“There’s two of us,” Joe B. chimes in, his brain activity now limited to counting, I guess. “We love you!” Men truly are from outer space.
Marty wastes no time in tattling on the Joes to Danielle, who confronts them both at a cocktail party that night. “Do you think I’m after Marty for his money?” she asks Joe B., while no doubt reaching for the poison-tipped dagger strapped to her thigh. He hesitates. “Joe!” Margaret yells. “I’m debating the answer,” he explains, before weakly summoning a “no.”
Back in New Jersey, Jackie seeks Dolores’ counsel in the hopes of making amends with Teresa after #WouldYouHusbandBeInPrisonIfWivesCouldInFactControlTheirHusbandsGate (get it trending!), which is mostly an opportunity for Jackie to act inexplicably surprised that Dolores will side with one of her oldest friends over someone she just met.
This scene does not go well for Jackie, who digs a lovely little grave for herself that I’m sure we’ll return to and pay our respects later. She argues that the way Teresa screamed at her is not how “an educated person” would behave. It is extremely difficult to get me to root against you when Teresa Giudice is your chosen enemy, and yet—as a proud, screaming daughter of New Jersey, I will not condone this elitism. I, for one, can think of about a thousand mean, and accurate, things to say about Tre that do not pertain to her level of education.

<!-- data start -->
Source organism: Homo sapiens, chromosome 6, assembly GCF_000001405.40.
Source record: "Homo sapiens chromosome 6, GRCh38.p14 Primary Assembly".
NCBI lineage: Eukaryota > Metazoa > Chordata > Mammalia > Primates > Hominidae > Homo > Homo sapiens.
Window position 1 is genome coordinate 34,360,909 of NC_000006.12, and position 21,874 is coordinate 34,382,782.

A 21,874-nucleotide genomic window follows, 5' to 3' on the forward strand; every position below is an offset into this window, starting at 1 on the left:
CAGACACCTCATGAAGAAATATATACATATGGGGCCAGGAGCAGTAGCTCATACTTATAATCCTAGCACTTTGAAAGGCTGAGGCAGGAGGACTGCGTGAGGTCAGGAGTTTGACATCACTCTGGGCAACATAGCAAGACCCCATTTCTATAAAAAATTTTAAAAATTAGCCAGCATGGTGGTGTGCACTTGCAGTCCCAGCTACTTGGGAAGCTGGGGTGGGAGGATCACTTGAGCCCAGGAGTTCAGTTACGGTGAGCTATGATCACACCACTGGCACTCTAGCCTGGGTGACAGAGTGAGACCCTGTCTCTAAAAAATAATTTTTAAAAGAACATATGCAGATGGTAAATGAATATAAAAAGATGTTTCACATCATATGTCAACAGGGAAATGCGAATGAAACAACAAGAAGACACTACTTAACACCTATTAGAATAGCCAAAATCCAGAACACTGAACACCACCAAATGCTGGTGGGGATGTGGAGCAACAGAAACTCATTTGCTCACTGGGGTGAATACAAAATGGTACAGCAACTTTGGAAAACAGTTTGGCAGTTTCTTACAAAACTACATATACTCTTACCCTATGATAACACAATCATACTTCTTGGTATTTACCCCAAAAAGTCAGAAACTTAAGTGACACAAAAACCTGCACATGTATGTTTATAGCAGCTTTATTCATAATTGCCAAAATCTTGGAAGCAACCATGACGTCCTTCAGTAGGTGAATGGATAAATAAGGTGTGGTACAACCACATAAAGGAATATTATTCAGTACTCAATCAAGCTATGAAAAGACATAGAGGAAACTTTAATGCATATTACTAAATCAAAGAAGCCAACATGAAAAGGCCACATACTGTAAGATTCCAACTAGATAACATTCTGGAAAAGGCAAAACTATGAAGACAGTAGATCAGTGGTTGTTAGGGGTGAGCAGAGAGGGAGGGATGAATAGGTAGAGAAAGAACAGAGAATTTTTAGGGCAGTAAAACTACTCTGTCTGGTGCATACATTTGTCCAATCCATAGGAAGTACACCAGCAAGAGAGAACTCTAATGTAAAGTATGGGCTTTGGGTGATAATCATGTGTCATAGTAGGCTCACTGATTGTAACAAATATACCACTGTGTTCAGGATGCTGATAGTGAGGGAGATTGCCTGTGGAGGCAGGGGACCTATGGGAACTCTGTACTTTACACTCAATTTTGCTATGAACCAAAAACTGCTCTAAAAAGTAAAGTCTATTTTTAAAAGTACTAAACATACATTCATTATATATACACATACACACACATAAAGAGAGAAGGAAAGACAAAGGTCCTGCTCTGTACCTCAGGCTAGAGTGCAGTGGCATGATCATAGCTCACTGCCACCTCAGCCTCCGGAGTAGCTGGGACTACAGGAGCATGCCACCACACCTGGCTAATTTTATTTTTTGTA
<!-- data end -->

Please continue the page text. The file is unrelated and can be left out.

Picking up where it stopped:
Jackie tries a different tack and reveals that, when she was in college, her dad served a six-month jail term and her mom was placed on house arrest for tax evasion; Dolores plainly couldn’t care less. “Somebody’s going to have to compromise here, Jackie,” she warns, just as an umbrella blows over and crashes into the cafe table next to theirs. Surely that’s a good omen.
The sun rises on Danielle Staub’s third wedding day. “It’ll be fine,” Marge tells Joe, and herself. It’ll be fine. It’ll be fine. It’ll be fine.
As each bridesmaid arrives in Danielle’s bridal suite with wet hair—as an email from Danielle had specifically instructed them to do—she berates them for requiring the blowouts they’d been promised. “I thought it was supposed to be about me! I’m the one getting marrieeeed todaaaay!” she warbles mournfully.
Margaret gamely starts blow drying her own hair, but this gesture of goodwill doesn’t stop Danielle from accusing her of putting her husband up to warn Marty about his bride to be. After a few minutes of crying into her iced coffee, Margaret leaves. “I fucking have your back more than anybody,” she says, correctly. “And out of anybody here you speak to me the worst and treat me the worst.” She’s getting on a plane. See you later.
Out in the hallway, Danielle hugs Margaret and begs her to stay. “Don’t fucking leave me,” she mewls, and Margaret relents. She’ll stick around for the wedding, but this friendship is running on fumes.
Mimosas are poured, gowns are zipped up, and Danielle’s daughters walk her down the sandy aisle for her beachside ceremony.
“I don’t think this marriage is going to last,” Margaret predicts in a confessional, a pronouncement that would come off crueler if, in time and space as we know it, Danielle and Marty weren’t already locked in a bitter divorce battle. Sadly, we can’t all have a romance as long-lasting as that of, say, the former D’Agostinos.